It was a good night for British talent in the television categories, which saw ITV1 period drama Downton Abbey named best mini-series.

“How fabulous this is,” said series creator Julian Fellowes.

“The whole Downton Abbey adventure has been an extraordinary one, like spotting a promising child and waking up to find they won the Olympics.”

Britain’s Idris Elba collected a best actor prize for BBC One crime drama Luther, while Kate Winslet was recognised for HBO mini-series Mildred Pierce.

Amidst the celebration and back-slapping, though, a poignant note was struck by Peter Dinklage as he picked up a supporting actor prize for Game of Thrones.

The US actor, who has dwarfism, ended his speech by paying tribute to Martin Henderson, a man with restricted growth from Somerset.

The 37-year-old was left with serious back injuries after being picked up and dropped on the ground outside a pub last October.

Ricky Gervais, criticized last year with his sharp-tongued presenting style, opened the ceremony with a waspish monologue.

Yet while he was briefly silenced for swearing, his barbs were not as cutting as they were 12 months ago.

The 50-year-old began the night by telling the star-studded audience the Globes were “just like the Oscars… without all that esteem”.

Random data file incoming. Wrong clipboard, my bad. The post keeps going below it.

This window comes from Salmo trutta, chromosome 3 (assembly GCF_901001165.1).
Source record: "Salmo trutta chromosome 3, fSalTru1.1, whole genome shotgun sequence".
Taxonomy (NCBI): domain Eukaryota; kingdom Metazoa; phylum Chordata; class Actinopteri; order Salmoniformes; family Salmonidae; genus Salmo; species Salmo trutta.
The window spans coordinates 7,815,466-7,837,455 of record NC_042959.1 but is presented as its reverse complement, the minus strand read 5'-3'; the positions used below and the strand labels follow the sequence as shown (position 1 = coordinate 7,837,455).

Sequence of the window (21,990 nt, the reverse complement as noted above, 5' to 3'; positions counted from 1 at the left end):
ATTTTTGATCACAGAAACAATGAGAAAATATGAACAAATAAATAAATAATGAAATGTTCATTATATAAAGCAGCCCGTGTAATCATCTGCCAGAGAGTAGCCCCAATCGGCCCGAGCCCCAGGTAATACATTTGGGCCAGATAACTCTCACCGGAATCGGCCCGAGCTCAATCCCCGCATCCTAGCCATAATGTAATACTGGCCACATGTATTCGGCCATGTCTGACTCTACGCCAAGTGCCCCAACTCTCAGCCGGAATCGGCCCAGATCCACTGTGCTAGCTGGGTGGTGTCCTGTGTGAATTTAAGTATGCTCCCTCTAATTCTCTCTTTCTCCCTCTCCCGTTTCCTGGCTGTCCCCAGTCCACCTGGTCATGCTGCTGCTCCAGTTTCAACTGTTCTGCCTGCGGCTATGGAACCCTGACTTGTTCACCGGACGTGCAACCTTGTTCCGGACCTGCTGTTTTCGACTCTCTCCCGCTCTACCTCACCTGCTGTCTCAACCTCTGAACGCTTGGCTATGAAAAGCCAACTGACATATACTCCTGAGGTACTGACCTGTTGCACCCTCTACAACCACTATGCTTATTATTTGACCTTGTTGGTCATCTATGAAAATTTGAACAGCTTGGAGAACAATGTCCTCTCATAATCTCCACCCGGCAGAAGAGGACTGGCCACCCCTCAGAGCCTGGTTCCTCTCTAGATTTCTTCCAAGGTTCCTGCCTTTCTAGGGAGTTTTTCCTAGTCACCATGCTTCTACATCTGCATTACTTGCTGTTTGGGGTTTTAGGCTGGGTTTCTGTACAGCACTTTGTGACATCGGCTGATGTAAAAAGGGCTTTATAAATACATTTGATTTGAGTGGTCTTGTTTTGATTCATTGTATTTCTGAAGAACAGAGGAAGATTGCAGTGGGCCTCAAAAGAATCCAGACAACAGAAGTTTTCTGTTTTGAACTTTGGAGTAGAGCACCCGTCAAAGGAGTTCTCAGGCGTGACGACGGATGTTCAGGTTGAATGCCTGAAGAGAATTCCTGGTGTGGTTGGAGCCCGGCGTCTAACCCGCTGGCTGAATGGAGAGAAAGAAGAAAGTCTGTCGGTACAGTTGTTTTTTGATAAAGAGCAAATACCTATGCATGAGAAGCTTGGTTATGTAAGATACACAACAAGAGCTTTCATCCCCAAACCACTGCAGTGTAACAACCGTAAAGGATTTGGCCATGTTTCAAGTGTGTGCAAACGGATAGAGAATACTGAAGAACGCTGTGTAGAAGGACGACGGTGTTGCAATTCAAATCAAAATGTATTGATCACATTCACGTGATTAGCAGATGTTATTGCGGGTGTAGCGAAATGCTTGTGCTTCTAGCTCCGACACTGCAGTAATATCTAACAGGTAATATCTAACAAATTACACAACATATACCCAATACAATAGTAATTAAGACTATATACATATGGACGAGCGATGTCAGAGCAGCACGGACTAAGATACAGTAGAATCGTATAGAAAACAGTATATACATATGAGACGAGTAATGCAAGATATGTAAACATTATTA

The event, he continued, was to the Oscars “what [reality TV star] Kim Kardashian is to [Duchess of Cambridge] Kate Middleton – a bit louder, a bit trashier [and] a bit drunker.”

The Office co-creator said he had been given strict instructions by the Hollywood Foreign Press Association (HFPA), organisers of the ceremony.

“The Hollywood Foreign Press has warned me that if I insult anybody… they’ll definitely have me back next year,” he joked.

Johnny Depp, Dame Helen Mirren and Colin Firth were a few of the stars who received a gentle ribbing over the course of the evening.

Yet the comedian got as good as he gave later when he introduced Madonna with a reference to her song Like a Virgin.

“If I’m like a virgin, Ricky, why don’t you come over here and do something about it,” joked the pop star turned director.

The Golden Globes is one of the first major awards ceremonies in the run-up to the Oscars, to be held this year on 26 February.

Both films and TV shows are recognized, with separate categories for dramas, comedies and mini-series or motion pictures made for television.